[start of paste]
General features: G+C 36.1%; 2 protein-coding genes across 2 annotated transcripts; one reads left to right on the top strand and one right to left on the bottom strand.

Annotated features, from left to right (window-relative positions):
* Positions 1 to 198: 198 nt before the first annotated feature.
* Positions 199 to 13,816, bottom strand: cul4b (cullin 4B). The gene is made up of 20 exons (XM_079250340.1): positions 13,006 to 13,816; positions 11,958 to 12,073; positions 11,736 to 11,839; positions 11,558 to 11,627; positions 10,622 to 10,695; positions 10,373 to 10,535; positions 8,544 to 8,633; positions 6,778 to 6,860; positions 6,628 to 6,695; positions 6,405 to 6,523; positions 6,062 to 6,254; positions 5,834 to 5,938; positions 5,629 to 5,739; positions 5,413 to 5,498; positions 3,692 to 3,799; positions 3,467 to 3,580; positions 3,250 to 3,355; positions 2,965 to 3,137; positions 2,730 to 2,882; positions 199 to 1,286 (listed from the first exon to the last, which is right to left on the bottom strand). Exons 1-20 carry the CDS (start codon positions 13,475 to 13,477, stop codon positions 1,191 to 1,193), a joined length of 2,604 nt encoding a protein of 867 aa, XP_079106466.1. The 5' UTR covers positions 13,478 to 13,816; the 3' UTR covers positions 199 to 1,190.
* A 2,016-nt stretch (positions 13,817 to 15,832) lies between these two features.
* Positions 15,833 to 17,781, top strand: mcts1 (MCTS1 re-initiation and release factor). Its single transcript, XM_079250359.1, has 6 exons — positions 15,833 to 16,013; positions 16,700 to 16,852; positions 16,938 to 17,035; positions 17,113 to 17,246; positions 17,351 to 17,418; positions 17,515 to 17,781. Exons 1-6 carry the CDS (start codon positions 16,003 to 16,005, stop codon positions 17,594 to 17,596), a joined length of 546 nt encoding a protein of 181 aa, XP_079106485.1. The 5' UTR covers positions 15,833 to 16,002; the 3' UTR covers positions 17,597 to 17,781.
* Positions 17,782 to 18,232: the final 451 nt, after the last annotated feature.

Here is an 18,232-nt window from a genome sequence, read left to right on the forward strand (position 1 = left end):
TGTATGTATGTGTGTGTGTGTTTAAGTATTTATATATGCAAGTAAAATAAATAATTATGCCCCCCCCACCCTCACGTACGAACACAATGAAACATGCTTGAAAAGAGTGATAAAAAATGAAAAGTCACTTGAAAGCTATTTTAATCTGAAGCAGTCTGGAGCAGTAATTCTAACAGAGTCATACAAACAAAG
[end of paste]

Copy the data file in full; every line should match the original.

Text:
General features: G+C 36.1%; 2 protein-coding genes across 2 annotated transcripts; one reads left to right on the top strand and one right to left on the bottom strand.

Annotated features, from left to right (window-relative positions):
* Positions 1 to 198: 198 nt before the first annotated feature.
* Positions 199 to 13,816, bottom strand: cul4b (cullin 4B). The gene is made up of 20 exons (XM_079250340.1): positions 13,006 to 13,816; positions 11,958 to 12,073; positions 11,736 to 11,839; positions 11,558 to 11,627; positions 10,622 to 10,695; positions 10,373 to 10,535; positions 8,544 to 8,633; positions 6,778 to 6,860; positions 6,628 to 6,695; positions 6,405 to 6,523; positions 6,062 to 6,254; positions 5,834 to 5,938; positions 5,629 to 5,739; positions 5,413 to 5,498; positions 3,692 to 3,799; positions 3,467 to 3,580; positions 3,250 to 3,355; positions 2,965 to 3,137; positions 2,730 to 2,882; positions 199 to 1,286 (listed from the first exon to the last, which is right to left on the bottom strand). Exons 1-20 carry the CDS (start codon positions 13,475 to 13,477, stop codon positions 1,191 to 1,193), a joined length of 2,604 nt encoding a protein of 867 aa, XP_079106466.1. The 5' UTR covers positions 13,478 to 13,816; the 3' UTR covers positions 199 to 1,190.
* A 2,016-nt stretch (positions 13,817 to 15,832) lies between these two features.
* Positions 15,833 to 17,781, top strand: mcts1 (MCTS1 re-initiation and release factor). Its single transcript, XM_079250359.1, has 6 exons — positions 15,833 to 16,013; positions 16,700 to 16,852; positions 16,938 to 17,035; positions 17,113 to 17,246; positions 17,351 to 17,418; positions 17,515 to 17,781. Exons 1-6 carry the CDS (start codon positions 16,003 to 16,005, stop codon positions 17,594 to 17,596), a joined length of 546 nt encoding a protein of 181 aa, XP_079106485.1. The 5' UTR covers positions 15,833 to 16,002; the 3' UTR covers positions 17,597 to 17,781.
* Positions 17,782 to 18,232: the final 451 nt, after the last annotated feature.

Here is an 18,232-nt window from a genome sequence, read left to right on the forward strand (position 1 = left end):
TGTATGTATGTGTGTGTGTGTTTAAGTATTTATATATGCAAGTAAAATAAATAATTATGCCCCCCCCACCCTCACGTACGAACACAATGAAACATGCTTGAAAAGAGTGATAAAAAATGAAAAGTCACTTGAAAGCTATTTTAATCTGAAGCAGTCTGGAGCAGTAATTCTAACAGAGTCATACAAACAAAG